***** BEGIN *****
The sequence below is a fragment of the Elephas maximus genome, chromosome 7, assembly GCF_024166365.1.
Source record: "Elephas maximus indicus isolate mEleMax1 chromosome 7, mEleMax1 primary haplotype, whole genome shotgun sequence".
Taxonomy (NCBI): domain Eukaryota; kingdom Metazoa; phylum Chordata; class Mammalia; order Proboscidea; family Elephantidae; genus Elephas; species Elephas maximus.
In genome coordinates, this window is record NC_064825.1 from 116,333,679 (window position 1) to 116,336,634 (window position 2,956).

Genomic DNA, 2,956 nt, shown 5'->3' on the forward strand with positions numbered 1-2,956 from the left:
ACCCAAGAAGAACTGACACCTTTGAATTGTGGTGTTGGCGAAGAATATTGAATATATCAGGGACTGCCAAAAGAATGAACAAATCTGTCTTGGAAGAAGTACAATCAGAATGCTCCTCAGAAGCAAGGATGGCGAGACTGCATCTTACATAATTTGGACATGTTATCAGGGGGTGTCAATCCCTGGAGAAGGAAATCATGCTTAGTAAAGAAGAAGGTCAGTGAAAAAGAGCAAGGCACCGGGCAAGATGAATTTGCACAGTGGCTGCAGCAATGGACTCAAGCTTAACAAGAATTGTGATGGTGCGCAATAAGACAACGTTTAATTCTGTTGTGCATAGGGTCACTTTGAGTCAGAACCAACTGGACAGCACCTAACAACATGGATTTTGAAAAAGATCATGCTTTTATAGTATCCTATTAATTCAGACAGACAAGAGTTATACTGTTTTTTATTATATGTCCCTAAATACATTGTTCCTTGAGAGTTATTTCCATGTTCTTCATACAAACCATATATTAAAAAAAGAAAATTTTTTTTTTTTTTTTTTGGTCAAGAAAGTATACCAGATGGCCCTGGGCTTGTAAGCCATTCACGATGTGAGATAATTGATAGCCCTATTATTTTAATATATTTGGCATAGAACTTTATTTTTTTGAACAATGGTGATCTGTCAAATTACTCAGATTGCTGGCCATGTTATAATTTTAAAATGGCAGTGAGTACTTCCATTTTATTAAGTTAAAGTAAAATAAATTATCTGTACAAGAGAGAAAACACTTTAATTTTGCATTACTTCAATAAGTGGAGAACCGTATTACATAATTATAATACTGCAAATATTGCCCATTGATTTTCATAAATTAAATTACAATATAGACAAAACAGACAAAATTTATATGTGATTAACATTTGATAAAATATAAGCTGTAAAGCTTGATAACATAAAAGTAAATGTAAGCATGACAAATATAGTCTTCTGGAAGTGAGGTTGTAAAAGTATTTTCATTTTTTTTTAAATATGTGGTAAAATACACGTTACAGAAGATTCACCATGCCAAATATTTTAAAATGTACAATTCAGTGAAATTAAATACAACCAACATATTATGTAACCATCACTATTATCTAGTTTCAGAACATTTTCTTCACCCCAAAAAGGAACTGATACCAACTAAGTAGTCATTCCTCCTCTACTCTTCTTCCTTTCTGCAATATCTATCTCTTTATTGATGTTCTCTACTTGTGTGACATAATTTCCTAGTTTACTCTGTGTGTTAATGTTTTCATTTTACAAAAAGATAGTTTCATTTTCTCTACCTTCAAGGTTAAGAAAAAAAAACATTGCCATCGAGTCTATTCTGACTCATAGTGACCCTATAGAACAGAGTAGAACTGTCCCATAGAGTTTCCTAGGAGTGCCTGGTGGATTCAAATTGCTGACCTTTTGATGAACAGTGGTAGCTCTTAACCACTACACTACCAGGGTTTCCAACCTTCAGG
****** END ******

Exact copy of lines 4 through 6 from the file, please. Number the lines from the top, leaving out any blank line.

In genome coordinates, this window is record NC_064825.1 from 116,333,679 (window position 1) to 116,336,634 (window position 2,956).

Genomic DNA, 2,956 nt, shown 5'->3' on the forward strand with positions numbered 1-2,956 from the left:
ACCCAAGAAGAACTGACACCTTTGAATTGTGGTGTTGGCGAAGAATATTGAATATATCAGGGACTGCCAAAAGAATGAACAAATCTGTCTTGGAAGAAGTACAATCAGAATGCTCCTCAGAAGCAAGGATGGCGAGACTGCATCTTACATAATTTGGACATGTTATCAGGGGGTGTCAATCCCTGGAGAAGGAAATCATGCTTAGTAAAGAAGAAGGTCAGTGAAAAAGAGCAAGGCACCGGGCAAGATGAATTTGCACAGTGGCTGCAGCAATGGACTCAAGCTTAACAAGAATTGTGATGGTGCGCAATAAGACAACGTTTAATTCTGTTGTGCATAGGGTCACTTTGAGTCAGAACCAACTGGACAGCACCTAACAACATGGATTTTGAAAAAGATCATGCTTTTATAGTATCCTATTAATTCAGACAGACAAGAGTTATACTGTTTTTTATTATATGTCCCTAAATACATTGTTCCTTGAGAGTTATTTCCATGTTCTTCATACAAACCATATATTAAAAAAAGAAAATTTTTTTTTTTTTTTTTTGGTCAAGAAAGTATACCAGATGGCCCTGGGCTTGTAAGCCATTCACGATGTGAGATAATTGATAGCCCTATTATTTTAATATATTTGGCATAGAACTTTATTTTTTTGAACAATGGTGATCTGTCAAATTACTCAGATTGCTGGCCATGTTATAATTTTAAAATGGCAGTGAGTACTTCCATTTTATTAAGTTAAAGTAAAATAAATTATCTGTACAAGAGAGAAAACACTTTAATTTTGCATTACTTCAATAAGTGGAGAACCGTATTACATAATTATAATACTGCAAATATTGCCCATTGATTTTCATAAATTAAATTACAATATAGACAAAACAGACAAAATTTATATGTGATTAACATTTGATAAAATATAAGCTGTAAAGCTTGATAACATAAAAGTAAATGTAAGCATGACAAATATAGTCTTCTGGAAGTGAGGTTGTAAAAGTATTTTCATTTTTTTTTAAATATGTGGTAAAATACACGTTACAGAAGATTCACCATGCCAAATATTTTAAAATGTACAATTCAGTGAAATTAAATACAACCAACATATTATGTAACCATCACTATTATCTAGTTTCAGAACATTTTCTTCACCCCAAAAAGGAACTGATACCAACTAAGTAGTCATTCCTCCTCTACTCTTCTTCCTTTCTGCAATATCTATCTCTTTATTGATGTTCTCTACTTGTGTGACATAATTTCCTAGTTTACTCTGTGTGTTAATGTTTTCATTTTACAAAAAGATAGTTTCATTTTCTCTACCTTCAAGGTTAAGAAAAAAAAACATTGCCATCGAGTCTATTCTGACTCATAGTGACCCTATAGAACAGAGTAGAACTGTCCCATAGAGTTTCCTAGGAGTGCCTGGTGGATTCAAATTGCTGACCTTTTGATGAACAGTGGTAGCTCTTAACCACTACACTACCAGGGTTTCCAACCTTCAGG